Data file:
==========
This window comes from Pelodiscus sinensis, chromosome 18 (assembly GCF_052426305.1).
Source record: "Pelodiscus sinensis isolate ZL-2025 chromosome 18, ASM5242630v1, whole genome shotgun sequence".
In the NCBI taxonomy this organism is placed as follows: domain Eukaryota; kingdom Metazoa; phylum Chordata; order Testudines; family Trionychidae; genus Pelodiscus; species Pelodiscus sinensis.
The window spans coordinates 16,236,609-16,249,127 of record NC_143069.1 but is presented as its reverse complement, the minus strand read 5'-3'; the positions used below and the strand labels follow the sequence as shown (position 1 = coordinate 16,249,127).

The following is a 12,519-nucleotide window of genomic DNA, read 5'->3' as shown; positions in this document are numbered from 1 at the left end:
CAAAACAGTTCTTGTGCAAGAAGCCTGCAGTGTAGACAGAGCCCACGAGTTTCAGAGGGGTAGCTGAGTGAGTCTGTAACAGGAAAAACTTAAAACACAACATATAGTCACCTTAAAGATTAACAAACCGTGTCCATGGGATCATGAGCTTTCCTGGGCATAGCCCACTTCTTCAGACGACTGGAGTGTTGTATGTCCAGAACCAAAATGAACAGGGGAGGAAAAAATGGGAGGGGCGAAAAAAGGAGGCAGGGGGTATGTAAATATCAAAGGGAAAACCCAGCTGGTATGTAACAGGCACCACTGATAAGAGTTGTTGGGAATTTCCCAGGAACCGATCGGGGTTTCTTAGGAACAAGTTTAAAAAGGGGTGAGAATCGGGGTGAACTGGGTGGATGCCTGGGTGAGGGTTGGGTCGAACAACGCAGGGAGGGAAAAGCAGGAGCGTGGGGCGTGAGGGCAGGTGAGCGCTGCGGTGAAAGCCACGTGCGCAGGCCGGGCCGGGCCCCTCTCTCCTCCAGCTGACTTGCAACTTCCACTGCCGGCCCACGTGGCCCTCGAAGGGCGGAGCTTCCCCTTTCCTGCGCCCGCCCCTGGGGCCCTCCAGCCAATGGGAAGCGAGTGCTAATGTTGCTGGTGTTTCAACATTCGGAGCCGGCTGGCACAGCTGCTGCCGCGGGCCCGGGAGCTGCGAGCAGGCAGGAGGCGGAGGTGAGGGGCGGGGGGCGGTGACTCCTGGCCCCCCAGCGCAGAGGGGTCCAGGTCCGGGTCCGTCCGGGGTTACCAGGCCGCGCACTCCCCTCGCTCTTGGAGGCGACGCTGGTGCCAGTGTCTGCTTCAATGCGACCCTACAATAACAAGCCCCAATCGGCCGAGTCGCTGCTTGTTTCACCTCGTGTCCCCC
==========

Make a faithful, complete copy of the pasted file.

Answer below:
This window comes from Pelodiscus sinensis, chromosome 18 (assembly GCF_052426305.1).
Source record: "Pelodiscus sinensis isolate ZL-2025 chromosome 18, ASM5242630v1, whole genome shotgun sequence".
In the NCBI taxonomy this organism is placed as follows: domain Eukaryota; kingdom Metazoa; phylum Chordata; order Testudines; family Trionychidae; genus Pelodiscus; species Pelodiscus sinensis.
The window spans coordinates 16,236,609-16,249,127 of record NC_143069.1 but is presented as its reverse complement, the minus strand read 5'-3'; the positions used below and the strand labels follow the sequence as shown (position 1 = coordinate 16,249,127).

The following is a 12,519-nucleotide window of genomic DNA, read 5'->3' as shown; positions in this document are numbered from 1 at the left end:
CAAAACAGTTCTTGTGCAAGAAGCCTGCAGTGTAGACAGAGCCCACGAGTTTCAGAGGGGTAGCTGAGTGAGTCTGTAACAGGAAAAACTTAAAACACAACATATAGTCACCTTAAAGATTAACAAACCGTGTCCATGGGATCATGAGCTTTCCTGGGCATAGCCCACTTCTTCAGACGACTGGAGTGTTGTATGTCCAGAACCAAAATGAACAGGGGAGGAAAAAATGGGAGGGGCGAAAAAAGGAGGCAGGGGGTATGTAAATATCAAAGGGAAAACCCAGCTGGTATGTAACAGGCACCACTGATAAGAGTTGTTGGGAATTTCCCAGGAACCGATCGGGGTTTCTTAGGAACAAGTTTAAAAAGGGGTGAGAATCGGGGTGAACTGGGTGGATGCCTGGGTGAGGGTTGGGTCGAACAACGCAGGGAGGGAAAAGCAGGAGCGTGGGGCGTGAGGGCAGGTGAGCGCTGCGGTGAAAGCCACGTGCGCAGGCCGGGCCGGGCCCCTCTCTCCTCCAGCTGACTTGCAACTTCCACTGCCGGCCCACGTGGCCCTCGAAGGGCGGAGCTTCCCCTTTCCTGCGCCCGCCCCTGGGGCCCTCCAGCCAATGGGAAGCGAGTGCTAATGTTGCTGGTGTTTCAACATTCGGAGCCGGCTGGCACAGCTGCTGCCGCGGGCCCGGGAGCTGCGAGCAGGCAGGAGGCGGAGGTGAGGGGCGGGGGGCGGTGACTCCTGGCCCCCCAGCGCAGAGGGGTCCAGGTCCGGGTCCGTCCGGGGTTACCAGGCCGCGCACTCCCCTCGCTCTTGGAGGCGACGCTGGTGCCAGTGTCTGCTTCAATGCGACCCTACAATAACAAGCCCCAATCGGCCGAGTCGCTGCTTGTTTCACCTCGTGTCCCCC